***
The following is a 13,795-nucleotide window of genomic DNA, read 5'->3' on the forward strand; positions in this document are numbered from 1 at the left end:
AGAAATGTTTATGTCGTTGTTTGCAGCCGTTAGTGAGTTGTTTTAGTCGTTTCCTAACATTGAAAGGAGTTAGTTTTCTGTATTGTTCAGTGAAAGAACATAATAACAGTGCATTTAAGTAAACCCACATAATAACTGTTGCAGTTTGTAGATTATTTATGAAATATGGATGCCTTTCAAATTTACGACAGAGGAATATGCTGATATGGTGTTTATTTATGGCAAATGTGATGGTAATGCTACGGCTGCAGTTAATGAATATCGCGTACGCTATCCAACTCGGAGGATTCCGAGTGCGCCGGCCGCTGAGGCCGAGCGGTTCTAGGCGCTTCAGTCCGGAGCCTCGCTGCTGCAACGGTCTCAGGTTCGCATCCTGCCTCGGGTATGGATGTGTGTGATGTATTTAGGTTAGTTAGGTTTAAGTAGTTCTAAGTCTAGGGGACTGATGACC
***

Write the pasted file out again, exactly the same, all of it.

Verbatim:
The following is a 13,795-nucleotide window of genomic DNA, read 5'->3' on the forward strand; positions in this document are numbered from 1 at the left end:
AGAAATGTTTATGTCGTTGTTTGCAGCCGTTAGTGAGTTGTTTTAGTCGTTTCCTAACATTGAAAGGAGTTAGTTTTCTGTATTGTTCAGTGAAAGAACATAATAACAGTGCATTTAAGTAAACCCACATAATAACTGTTGCAGTTTGTAGATTATTTATGAAATATGGATGCCTTTCAAATTTACGACAGAGGAATATGCTGATATGGTGTTTATTTATGGCAAATGTGATGGTAATGCTACGGCTGCAGTTAATGAATATCGCGTACGCTATCCAACTCGGAGGATTCCGAGTGCGCCGGCCGCTGAGGCCGAGCGGTTCTAGGCGCTTCAGTCCGGAGCCTCGCTGCTGCAACGGTCTCAGGTTCGCATCCTGCCTCGGGTATGGATGTGTGTGATGTATTTAGGTTAGTTAGGTTTAAGTAGTTCTAAGTCTAGGGGACTGATGACC